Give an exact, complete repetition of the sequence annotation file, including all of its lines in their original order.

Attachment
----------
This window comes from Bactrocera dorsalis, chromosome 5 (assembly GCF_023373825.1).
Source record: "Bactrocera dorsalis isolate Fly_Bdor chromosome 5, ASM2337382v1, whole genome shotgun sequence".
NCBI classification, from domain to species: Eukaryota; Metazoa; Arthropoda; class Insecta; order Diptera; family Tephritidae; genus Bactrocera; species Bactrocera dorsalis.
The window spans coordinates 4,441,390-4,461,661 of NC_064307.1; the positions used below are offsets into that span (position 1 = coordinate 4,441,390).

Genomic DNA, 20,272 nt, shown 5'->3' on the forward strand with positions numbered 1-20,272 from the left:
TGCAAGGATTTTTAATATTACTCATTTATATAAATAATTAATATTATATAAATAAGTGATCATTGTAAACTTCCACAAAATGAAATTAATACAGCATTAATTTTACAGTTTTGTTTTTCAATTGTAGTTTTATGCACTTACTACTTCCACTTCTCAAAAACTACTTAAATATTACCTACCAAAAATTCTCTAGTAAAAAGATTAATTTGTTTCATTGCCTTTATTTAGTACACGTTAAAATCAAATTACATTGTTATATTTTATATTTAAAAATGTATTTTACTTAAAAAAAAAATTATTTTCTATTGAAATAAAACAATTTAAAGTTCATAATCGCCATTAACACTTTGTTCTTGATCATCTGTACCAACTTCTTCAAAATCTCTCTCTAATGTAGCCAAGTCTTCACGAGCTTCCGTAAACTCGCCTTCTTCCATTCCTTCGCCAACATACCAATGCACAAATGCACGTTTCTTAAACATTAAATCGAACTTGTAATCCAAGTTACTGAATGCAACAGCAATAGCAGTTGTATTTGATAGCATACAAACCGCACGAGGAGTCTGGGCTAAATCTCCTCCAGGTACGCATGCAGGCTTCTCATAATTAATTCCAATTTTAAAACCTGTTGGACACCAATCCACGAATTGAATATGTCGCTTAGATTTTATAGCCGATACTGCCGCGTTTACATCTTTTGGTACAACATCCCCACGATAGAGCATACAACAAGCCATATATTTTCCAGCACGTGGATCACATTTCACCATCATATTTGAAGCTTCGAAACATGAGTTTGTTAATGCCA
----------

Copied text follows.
This window comes from Bactrocera dorsalis, chromosome 5 (assembly GCF_023373825.1).
Source record: "Bactrocera dorsalis isolate Fly_Bdor chromosome 5, ASM2337382v1, whole genome shotgun sequence".
NCBI classification, from domain to species: Eukaryota; Metazoa; Arthropoda; class Insecta; order Diptera; family Tephritidae; genus Bactrocera; species Bactrocera dorsalis.
The window spans coordinates 4,441,390-4,461,661 of NC_064307.1; the positions used below are offsets into that span (position 1 = coordinate 4,441,390).

Genomic DNA, 20,272 nt, shown 5'->3' on the forward strand with positions numbered 1-20,272 from the left:
TGCAAGGATTTTTAATATTACTCATTTATATAAATAATTAATATTATATAAATAAGTGATCATTGTAAACTTCCACAAAATGAAATTAATACAGCATTAATTTTACAGTTTTGTTTTTCAATTGTAGTTTTATGCACTTACTACTTCCACTTCTCAAAAACTACTTAAATATTACCTACCAAAAATTCTCTAGTAAAAAGATTAATTTGTTTCATTGCCTTTATTTAGTACACGTTAAAATCAAATTACATTGTTATATTTTATATTTAAAAATGTATTTTACTTAAAAAAAAAATTATTTTCTATTGAAATAAAACAATTTAAAGTTCATAATCGCCATTAACACTTTGTTCTTGATCATCTGTACCAACTTCTTCAAAATCTCTCTCTAATGTAGCCAAGTCTTCACGAGCTTCCGTAAACTCGCCTTCTTCCATTCCTTCGCCAACATACCAATGCACAAATGCACGTTTCTTAAACATTAAATCGAACTTGTAATCCAAGTTACTGAATGCAACAGCAATAGCAGTTGTATTTGATAGCATACAAACCGCACGAGGAGTCTGGGCTAAATCTCCTCCAGGTACGCATGCAGGCTTCTCATAATTAATTCCAATTTTAAAACCTGTTGGACACCAATCCACGAATTGAATATGTCGCTTAGATTTTATAGCCGATACTGCCGCGTTTACATCTTTTGGTACAACATCCCCACGATAGAGCATACAACAAGCCATATATTTTCCAGCACGTGGATCACATTTCACCATCATATTTGAAGCTTCGAAACATGAGTTTGTTAATGCCA